This case demonstrated how giving a subculture too much unnecessary attention and escalating the severity of their actions can turn a public concern into a moral panic. It also produces inaccurate stereotypes and labels of subcultures, which directly influence how they are treated in the justice system and its overall orientation. Lawmakers end up creating criminals rather than dealing with the broader societal issues they are situated in.

The 1980s: Crack Cocaine Epidemic

The dangerousness of crack cocaine is socially constructed, primarily through media representations and images. While our Criminal Code doesn’t distinguish between the different types of crack cocaine, America certainly does. The US crack cocaine epidemic was rooted in the perception that users are inner city folk who are predisposed to violent and criminal behavior. This all goes back to the notion that the drug itself is considered dangerous and highly addictive. Female addicts, in particular, were the biggest concern, because their addiction was perceived as pathological and could, therefore, be passed on to their children. Newborn infants of these “crack mothers” were called “crack babies,” who were said to experience withdrawal symptoms from cocaine such as weakness and shivering.

Funnily enough, it was all a myth. As it turns out, the infants were born normal and healthy. It wasn’t pathology that made crack addicts potential criminals, but rather the deviant labels given to them by the law and media. Lawmakers especially feel pressured to respond to events like this, and their responses usually take the form of highly severe punishments that justify the moral panic. The action taken in this case involved the American Federal Sentencing Guidelines in 1986, which determined mandatory sentences using the crack cocaine to powder cocaine possession ratio. This ratio was used in courts on the basis that crack cocaine was considered more addictive than powder cocaine.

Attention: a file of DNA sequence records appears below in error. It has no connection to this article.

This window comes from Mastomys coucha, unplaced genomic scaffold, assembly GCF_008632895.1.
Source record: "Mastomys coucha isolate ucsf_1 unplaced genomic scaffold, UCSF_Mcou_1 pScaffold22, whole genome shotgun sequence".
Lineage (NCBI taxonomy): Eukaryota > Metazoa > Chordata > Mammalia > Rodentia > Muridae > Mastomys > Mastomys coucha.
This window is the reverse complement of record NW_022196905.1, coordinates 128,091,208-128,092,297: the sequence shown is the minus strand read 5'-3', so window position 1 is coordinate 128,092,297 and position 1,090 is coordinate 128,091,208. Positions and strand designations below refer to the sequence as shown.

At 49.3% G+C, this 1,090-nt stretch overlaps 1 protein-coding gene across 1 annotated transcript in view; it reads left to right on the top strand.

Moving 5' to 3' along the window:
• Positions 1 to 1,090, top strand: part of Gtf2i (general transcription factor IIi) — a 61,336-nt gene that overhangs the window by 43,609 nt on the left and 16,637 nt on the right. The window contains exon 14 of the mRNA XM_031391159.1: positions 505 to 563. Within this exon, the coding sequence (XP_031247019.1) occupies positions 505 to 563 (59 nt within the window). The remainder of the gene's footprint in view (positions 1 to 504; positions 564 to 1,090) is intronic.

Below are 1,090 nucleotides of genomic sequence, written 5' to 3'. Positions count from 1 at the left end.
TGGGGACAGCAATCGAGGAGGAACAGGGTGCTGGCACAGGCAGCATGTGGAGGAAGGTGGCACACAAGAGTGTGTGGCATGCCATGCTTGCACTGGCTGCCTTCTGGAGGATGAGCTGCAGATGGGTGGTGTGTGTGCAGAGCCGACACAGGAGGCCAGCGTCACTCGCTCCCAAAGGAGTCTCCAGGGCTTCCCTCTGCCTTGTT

Today: Video Games

Violent ones, in particular, are a recurring scapegoat for politicians who claim that they cause aggression in players. Game franchises like Grand Theft Auto and Manhunt are considered “murder simulators” that motivate players to commit violent acts. While the argument can be made that violent video games stimulate short-term aggression in younger players, there hasn’t really been concrete evidence suggesting that they produce any long-term effects.

One main problem revolving around this scapegoat is that people mistake correlations for causes. Video games can certainly be taken into account as one factor for any deviant behavior, but broader socioeconomic factors that wholly affect the players’ lives cannot be ignored.

The other major issue is that aggression and criminality are used to describe behavior interchangeably when really they need to be evaluated separately. Aggression is a psychological assessment, while crime is a legal assessment. Not only is criminal activity a social construct, but it also can’t explain the underlying cause for behavior on its own. As well, crime isn’t always rooted in aggression, where video games are said to play a role.